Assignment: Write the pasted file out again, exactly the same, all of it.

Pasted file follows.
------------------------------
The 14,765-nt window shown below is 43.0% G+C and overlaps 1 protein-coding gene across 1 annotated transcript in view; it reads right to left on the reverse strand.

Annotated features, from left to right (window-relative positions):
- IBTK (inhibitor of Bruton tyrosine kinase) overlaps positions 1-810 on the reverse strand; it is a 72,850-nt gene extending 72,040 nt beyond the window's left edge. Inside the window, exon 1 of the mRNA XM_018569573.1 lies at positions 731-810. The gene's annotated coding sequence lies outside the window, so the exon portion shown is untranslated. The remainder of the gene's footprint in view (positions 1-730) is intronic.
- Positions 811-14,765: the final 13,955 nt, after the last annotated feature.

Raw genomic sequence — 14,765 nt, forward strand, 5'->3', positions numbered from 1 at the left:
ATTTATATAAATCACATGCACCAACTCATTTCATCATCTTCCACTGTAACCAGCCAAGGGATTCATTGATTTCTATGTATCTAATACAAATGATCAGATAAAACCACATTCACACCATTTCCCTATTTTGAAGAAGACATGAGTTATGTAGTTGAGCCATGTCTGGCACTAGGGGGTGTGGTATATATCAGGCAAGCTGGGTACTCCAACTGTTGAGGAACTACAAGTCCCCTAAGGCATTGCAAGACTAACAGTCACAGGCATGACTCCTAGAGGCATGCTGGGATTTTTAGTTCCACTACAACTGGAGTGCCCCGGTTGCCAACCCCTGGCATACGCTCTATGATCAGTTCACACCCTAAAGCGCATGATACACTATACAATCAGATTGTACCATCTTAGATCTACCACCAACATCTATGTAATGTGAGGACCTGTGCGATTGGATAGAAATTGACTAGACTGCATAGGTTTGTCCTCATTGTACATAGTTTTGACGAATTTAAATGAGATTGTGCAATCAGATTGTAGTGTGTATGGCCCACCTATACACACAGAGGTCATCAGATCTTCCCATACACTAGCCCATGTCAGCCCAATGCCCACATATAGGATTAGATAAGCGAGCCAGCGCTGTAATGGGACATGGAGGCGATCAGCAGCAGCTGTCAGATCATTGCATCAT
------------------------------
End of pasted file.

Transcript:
The 14,765-nt window shown below is 43.0% G+C and overlaps 1 protein-coding gene across 1 annotated transcript in view; it reads right to left on the reverse strand.

Annotated features, from left to right (window-relative positions):
- IBTK (inhibitor of Bruton tyrosine kinase) overlaps positions 1-810 on the reverse strand; it is a 72,850-nt gene extending 72,040 nt beyond the window's left edge. Inside the window, exon 1 of the mRNA XM_018569573.1 lies at positions 731-810. The gene's annotated coding sequence lies outside the window, so the exon portion shown is untranslated. The remainder of the gene's footprint in view (positions 1-730) is intronic.
- Positions 811-14,765: the final 13,955 nt, after the last annotated feature.

Raw genomic sequence — 14,765 nt, forward strand, 5'->3', positions numbered from 1 at the left:
ATTTATATAAATCACATGCACCAACTCATTTCATCATCTTCCACTGTAACCAGCCAAGGGATTCATTGATTTCTATGTATCTAATACAAATGATCAGATAAAACCACATTCACACCATTTCCCTATTTTGAAGAAGACATGAGTTATGTAGTTGAGCCATGTCTGGCACTAGGGGGTGTGGTATATATCAGGCAAGCTGGGTACTCCAACTGTTGAGGAACTACAAGTCCCCTAAGGCATTGCAAGACTAACAGTCACAGGCATGACTCCTAGAGGCATGCTGGGATTTTTAGTTCCACTACAACTGGAGTGCCCCGGTTGCCAACCCCTGGCATACGCTCTATGATCAGTTCACACCCTAAAGCGCATGATACACTATACAATCAGATTGTACCATCTTAGATCTACCACCAACATCTATGTAATGTGAGGACCTGTGCGATTGGATAGAAATTGACTAGACTGCATAGGTTTGTCCTCATTGTACATAGTTTTGACGAATTTAAATGAGATTGTGCAATCAGATTGTAGTGTGTATGGCCCACCTATACACACAGAGGTCATCAGATCTTCCCATACACTAGCCCATGTCAGCCCAATGCCCACATATAGGATTAGATAAGCGAGCCAGCGCTGTAATGGGACATGGAGGCGATCAGCAGCAGCTGTCAGATCATTGCATCAT